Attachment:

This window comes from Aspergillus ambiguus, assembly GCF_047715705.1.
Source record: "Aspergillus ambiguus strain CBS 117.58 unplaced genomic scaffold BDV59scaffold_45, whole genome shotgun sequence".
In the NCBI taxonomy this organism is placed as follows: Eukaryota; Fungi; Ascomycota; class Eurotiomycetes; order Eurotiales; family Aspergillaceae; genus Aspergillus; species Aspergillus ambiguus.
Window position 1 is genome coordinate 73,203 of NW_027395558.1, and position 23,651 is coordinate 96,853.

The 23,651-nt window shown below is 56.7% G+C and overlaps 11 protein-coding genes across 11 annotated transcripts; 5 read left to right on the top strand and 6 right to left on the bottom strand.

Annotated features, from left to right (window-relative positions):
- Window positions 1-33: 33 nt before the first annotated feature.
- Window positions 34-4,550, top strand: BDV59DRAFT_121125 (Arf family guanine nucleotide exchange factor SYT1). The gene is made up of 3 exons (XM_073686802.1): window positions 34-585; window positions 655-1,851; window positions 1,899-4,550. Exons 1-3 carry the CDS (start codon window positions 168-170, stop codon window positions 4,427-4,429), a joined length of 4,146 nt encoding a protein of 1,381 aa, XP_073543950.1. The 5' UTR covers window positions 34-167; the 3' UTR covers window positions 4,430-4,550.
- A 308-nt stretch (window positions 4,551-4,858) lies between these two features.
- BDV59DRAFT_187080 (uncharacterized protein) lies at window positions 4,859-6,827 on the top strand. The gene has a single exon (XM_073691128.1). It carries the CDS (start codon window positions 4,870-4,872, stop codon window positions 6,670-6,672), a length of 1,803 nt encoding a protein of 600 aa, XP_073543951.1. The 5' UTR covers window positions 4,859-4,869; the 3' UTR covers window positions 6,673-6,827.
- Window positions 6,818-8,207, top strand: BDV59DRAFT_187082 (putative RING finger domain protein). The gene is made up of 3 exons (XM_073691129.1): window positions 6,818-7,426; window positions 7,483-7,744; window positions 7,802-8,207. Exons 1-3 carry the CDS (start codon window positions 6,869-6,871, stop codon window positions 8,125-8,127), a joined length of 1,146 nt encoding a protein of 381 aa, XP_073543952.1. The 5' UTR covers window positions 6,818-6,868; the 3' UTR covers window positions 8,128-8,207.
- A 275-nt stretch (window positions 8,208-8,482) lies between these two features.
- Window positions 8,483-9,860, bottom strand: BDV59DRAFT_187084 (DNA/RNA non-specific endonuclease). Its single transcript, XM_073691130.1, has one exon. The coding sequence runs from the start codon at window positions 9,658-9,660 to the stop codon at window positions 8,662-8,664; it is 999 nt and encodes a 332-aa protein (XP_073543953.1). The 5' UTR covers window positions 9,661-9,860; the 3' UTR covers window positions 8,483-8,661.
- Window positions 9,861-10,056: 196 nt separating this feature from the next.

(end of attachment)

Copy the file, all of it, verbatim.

This window comes from Aspergillus ambiguus, assembly GCF_047715705.1.
Source record: "Aspergillus ambiguus strain CBS 117.58 unplaced genomic scaffold BDV59scaffold_45, whole genome shotgun sequence".
In the NCBI taxonomy this organism is placed as follows: Eukaryota; Fungi; Ascomycota; class Eurotiomycetes; order Eurotiales; family Aspergillaceae; genus Aspergillus; species Aspergillus ambiguus.
Window position 1 is genome coordinate 73,203 of NW_027395558.1, and position 23,651 is coordinate 96,853.

The 23,651-nt window shown below is 56.7% G+C and overlaps 11 protein-coding genes across 11 annotated transcripts; 5 read left to right on the top strand and 6 right to left on the bottom strand.

Annotated features, from left to right (window-relative positions):
- Window positions 1-33: 33 nt before the first annotated feature.
- Window positions 34-4,550, top strand: BDV59DRAFT_121125 (Arf family guanine nucleotide exchange factor SYT1). The gene is made up of 3 exons (XM_073686802.1): window positions 34-585; window positions 655-1,851; window positions 1,899-4,550. Exons 1-3 carry the CDS (start codon window positions 168-170, stop codon window positions 4,427-4,429), a joined length of 4,146 nt encoding a protein of 1,381 aa, XP_073543950.1. The 5' UTR covers window positions 34-167; the 3' UTR covers window positions 4,430-4,550.
- A 308-nt stretch (window positions 4,551-4,858) lies between these two features.
- BDV59DRAFT_187080 (uncharacterized protein) lies at window positions 4,859-6,827 on the top strand. The gene has a single exon (XM_073691128.1). It carries the CDS (start codon window positions 4,870-4,872, stop codon window positions 6,670-6,672), a length of 1,803 nt encoding a protein of 600 aa, XP_073543951.1. The 5' UTR covers window positions 4,859-4,869; the 3' UTR covers window positions 6,673-6,827.
- Window positions 6,818-8,207, top strand: BDV59DRAFT_187082 (putative RING finger domain protein). The gene is made up of 3 exons (XM_073691129.1): window positions 6,818-7,426; window positions 7,483-7,744; window positions 7,802-8,207. Exons 1-3 carry the CDS (start codon window positions 6,869-6,871, stop codon window positions 8,125-8,127), a joined length of 1,146 nt encoding a protein of 381 aa, XP_073543952.1. The 5' UTR covers window positions 6,818-6,868; the 3' UTR covers window positions 8,128-8,207.
- A 275-nt stretch (window positions 8,208-8,482) lies between these two features.
- Window positions 8,483-9,860, bottom strand: BDV59DRAFT_187084 (DNA/RNA non-specific endonuclease). Its single transcript, XM_073691130.1, has one exon. The coding sequence runs from the start codon at window positions 9,658-9,660 to the stop codon at window positions 8,662-8,664; it is 999 nt and encodes a 332-aa protein (XP_073543953.1). The 5' UTR covers window positions 9,661-9,860; the 3' UTR covers window positions 8,483-8,661.
- Window positions 9,861-10,056: 196 nt separating this feature from the next.